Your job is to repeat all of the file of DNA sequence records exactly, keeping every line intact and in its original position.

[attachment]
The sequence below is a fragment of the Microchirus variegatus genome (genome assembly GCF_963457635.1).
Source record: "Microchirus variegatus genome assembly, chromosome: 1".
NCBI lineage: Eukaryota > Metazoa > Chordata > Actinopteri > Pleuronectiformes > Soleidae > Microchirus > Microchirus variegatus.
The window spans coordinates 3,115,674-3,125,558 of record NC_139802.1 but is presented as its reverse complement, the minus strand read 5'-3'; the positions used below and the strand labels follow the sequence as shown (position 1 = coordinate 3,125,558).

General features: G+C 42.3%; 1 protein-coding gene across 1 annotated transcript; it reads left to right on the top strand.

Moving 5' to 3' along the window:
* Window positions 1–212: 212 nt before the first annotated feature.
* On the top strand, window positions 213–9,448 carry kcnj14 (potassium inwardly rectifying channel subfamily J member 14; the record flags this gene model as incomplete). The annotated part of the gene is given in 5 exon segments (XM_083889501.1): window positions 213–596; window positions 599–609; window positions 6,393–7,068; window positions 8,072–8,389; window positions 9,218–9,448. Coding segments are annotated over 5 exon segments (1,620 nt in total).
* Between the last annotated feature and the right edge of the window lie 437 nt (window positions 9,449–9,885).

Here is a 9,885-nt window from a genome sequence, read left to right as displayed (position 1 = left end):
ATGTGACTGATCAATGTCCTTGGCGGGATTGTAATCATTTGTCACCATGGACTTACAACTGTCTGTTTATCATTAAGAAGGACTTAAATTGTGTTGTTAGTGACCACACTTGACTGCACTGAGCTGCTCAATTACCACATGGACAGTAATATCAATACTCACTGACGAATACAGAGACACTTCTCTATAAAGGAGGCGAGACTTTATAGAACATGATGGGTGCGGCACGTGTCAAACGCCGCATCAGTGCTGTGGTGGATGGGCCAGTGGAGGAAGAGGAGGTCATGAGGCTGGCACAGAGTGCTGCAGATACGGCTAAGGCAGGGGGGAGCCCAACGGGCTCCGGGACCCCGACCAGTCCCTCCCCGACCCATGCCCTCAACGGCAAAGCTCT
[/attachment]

The sequence below is a fragment of the Microchirus variegatus genome (genome assembly GCF_963457635.1).
Source record: "Microchirus variegatus genome assembly, chromosome: 1".
NCBI lineage: Eukaryota > Metazoa > Chordata > Actinopteri > Pleuronectiformes > Soleidae > Microchirus > Microchirus variegatus.
The window spans coordinates 3,115,674-3,125,558 of record NC_139802.1 but is presented as its reverse complement, the minus strand read 5'-3'; the positions used below and the strand labels follow the sequence as shown (position 1 = coordinate 3,125,558).

General features: G+C 42.3%; 1 protein-coding gene across 1 annotated transcript; it reads left to right on the top strand.

Moving 5' to 3' along the window:
* Window positions 1–212: 212 nt before the first annotated feature.
* On the top strand, window positions 213–9,448 carry kcnj14 (potassium inwardly rectifying channel subfamily J member 14; the record flags this gene model as incomplete). The annotated part of the gene is given in 5 exon segments (XM_083889501.1): window positions 213–596; window positions 599–609; window positions 6,393–7,068; window positions 8,072–8,389; window positions 9,218–9,448. Coding segments are annotated over 5 exon segments (1,620 nt in total).
* Between the last annotated feature and the right edge of the window lie 437 nt (window positions 9,449–9,885).

Here is a 9,885-nt window from a genome sequence, read left to right as displayed (position 1 = left end):
ATGTGACTGATCAATGTCCTTGGCGGGATTGTAATCATTTGTCACCATGGACTTACAACTGTCTGTTTATCATTAAGAAGGACTTAAATTGTGTTGTTAGTGACCACACTTGACTGCACTGAGCTGCTCAATTACCACATGGACAGTAATATCAATACTCACTGACGAATACAGAGACACTTCTCTATAAAGGAGGCGAGACTTTATAGAACATGATGGGTGCGGCACGTGTCAAACGCCGCATCAGTGCTGTGGTGGATGGGCCAGTGGAGGAAGAGGAGGTCATGAGGCTGGCACAGAGTGCTGCAGATACGGCTAAGGCAGGGGGGAGCCCAACGGGCTCCGGGACCCCGACCAGTCCCTCCCCGACCCATGCCCTCAACGGCAAAGCTCT